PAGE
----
Trust in the media has been waning over the past decade in many countries and certainly in the United States. This public trust has been studied since 2012 by the Reuters Institute for the Study of Journalism, an Oxford University-based research center and think tank.
A startling revelation found the United States was dead last among the 46 countries surveyed among 92,000 news consumers, according to a Reuters report published this summer. The report did find improvement in some countries, likely due to COVID-19 coverage, but the U.S rating remained flat.
The numbers show that we — as journalists in the media — have a lot of work to do to rebuild that trust.
In this digital media world, we live in a constant flood of misinformation from social media to websites. It is up to "principled journalism" to step forward and earn the public trust.
There is an ongoing effort within the news industry to embrace a new set of transparency standards to help people assess the quality and reliability of journalism work.
Our media company — Forum Communications Co. — and our editor team are committed to improving upon that trust with our readers, both in our digital, print and other products. It will not be an easy task and will take a continued effort by all of our journalists.
Forum Communications has applied to become a News Partner with The Trust Project, a consortium of top news companies around the world dedicated to "restoring the trusted role of the press in serving the public good." Our company's application is currently being reviewed by the project.
The Trust Project, founded by Sally Lehrman, a journalist and former director of the Santa Clara University's journalism ethics program, was launched in April 2017. The project's news partners have committed to "transparency, impartiality and accuracy."
"Our news partner sites are deepening their dedication to the fundamentals of journalism, including reporting with integrity, honesty and inclusion at heart," Lehrman said in a recent news release.
News partners focus on building upon the eight Trust Indicators developed and identified as key factors by The Trust Project. These indicators then help news organizations hold themselves accountable and dedicate themselves to the public interest.
Those Trust Indicators include:
Best practices (standards and policies)
Type of work labels
References for claims
Methods of reporting
Local expertise and sourcing
Diverse voices and perspectives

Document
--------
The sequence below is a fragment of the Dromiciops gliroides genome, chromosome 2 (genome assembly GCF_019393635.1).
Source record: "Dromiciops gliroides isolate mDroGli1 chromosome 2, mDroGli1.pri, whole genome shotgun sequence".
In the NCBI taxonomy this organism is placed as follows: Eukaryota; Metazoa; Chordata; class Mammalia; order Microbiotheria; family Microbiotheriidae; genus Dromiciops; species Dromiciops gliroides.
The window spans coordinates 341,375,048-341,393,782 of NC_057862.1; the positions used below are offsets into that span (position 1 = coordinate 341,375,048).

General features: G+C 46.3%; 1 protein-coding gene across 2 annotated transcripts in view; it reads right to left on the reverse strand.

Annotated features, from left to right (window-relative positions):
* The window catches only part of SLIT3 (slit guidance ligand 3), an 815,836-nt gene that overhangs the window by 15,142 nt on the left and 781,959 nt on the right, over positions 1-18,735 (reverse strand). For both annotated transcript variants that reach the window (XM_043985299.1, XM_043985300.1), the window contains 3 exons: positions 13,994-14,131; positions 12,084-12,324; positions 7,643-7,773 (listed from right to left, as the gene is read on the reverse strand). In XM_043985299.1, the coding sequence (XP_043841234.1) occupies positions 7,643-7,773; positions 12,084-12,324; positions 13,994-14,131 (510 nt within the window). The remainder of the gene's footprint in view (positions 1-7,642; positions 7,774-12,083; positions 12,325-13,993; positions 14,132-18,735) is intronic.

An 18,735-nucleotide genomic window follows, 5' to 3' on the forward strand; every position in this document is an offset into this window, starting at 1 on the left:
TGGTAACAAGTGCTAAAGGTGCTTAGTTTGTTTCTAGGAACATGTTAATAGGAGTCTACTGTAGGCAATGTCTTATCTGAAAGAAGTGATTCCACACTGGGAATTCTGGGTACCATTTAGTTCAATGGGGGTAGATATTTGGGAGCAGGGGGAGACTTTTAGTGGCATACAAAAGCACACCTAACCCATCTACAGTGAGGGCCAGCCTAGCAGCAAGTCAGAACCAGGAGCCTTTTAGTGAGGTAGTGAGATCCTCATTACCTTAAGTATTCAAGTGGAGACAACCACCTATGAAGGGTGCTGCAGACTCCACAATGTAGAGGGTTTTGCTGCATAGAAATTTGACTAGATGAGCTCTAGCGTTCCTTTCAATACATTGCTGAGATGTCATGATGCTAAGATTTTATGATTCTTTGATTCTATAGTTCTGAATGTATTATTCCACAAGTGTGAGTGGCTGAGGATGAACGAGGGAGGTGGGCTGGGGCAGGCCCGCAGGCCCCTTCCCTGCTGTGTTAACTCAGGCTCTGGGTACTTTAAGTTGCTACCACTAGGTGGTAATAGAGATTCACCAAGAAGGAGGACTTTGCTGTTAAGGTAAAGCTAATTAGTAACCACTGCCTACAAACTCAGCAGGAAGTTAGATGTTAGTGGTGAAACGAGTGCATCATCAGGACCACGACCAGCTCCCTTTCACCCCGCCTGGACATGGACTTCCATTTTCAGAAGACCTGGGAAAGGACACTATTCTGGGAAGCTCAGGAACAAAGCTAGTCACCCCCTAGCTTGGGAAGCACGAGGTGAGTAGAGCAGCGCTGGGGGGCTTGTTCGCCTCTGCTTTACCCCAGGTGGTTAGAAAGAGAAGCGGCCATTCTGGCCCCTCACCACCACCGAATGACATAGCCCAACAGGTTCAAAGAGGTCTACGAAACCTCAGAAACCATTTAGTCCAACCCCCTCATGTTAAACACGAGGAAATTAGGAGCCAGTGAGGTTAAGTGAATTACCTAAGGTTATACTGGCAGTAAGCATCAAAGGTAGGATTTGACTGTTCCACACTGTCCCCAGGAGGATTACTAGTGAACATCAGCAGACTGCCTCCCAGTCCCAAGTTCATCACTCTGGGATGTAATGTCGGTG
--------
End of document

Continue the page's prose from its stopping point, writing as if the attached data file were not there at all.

Actionable feedback (public engagement)
The eight Trust Indicators — together and individually — help show readers "who and what is behind a news story so people can assess for themselves whether it comes from a credible source," according to The Trust Project.
The Trust Project's News Partners strive to provide:
Truthful, verified news and information in a context that gives them meaning;
Forums for civil exchanges and greater understanding of various viewpoints, with fairness in mind;
Stories, information and ideas that reflect diverse types of communities and their interests and views.
Research has shown that news audiences don’t always fully understand how journalism works. So journalists must work to utilize opportunities to demonstrate credibility by explaining our news processes, coverage goals and journalism ethics.
And we as journalists must also listen closely to the concerns and needs of our audiences and communities.
At Forum Communications, we already embrace many of these indicators, but we know there is work to do. We must focus on the core ideals of journalism; strive to be truthful, open, honest and accessible; admit our mistakes; be respectful of differences and, last but not least, be consistent.
Research has shown that when the Trust Indicators are present, news organizations can improve their trustworthiness and reliability, which in turn, can improve confidence in individual journalists as well.
As we proceed with training and implementation of these Trust Indicators, we will work to keep our readers updated on our progress.
Kelly Boldan is the editor of the West Central Tribune since 2001. He is a member of the FCC Editorial Advisory board and was previously the editor at the Bemidji Pioneer, a sister newspaper with Forum Communications Co.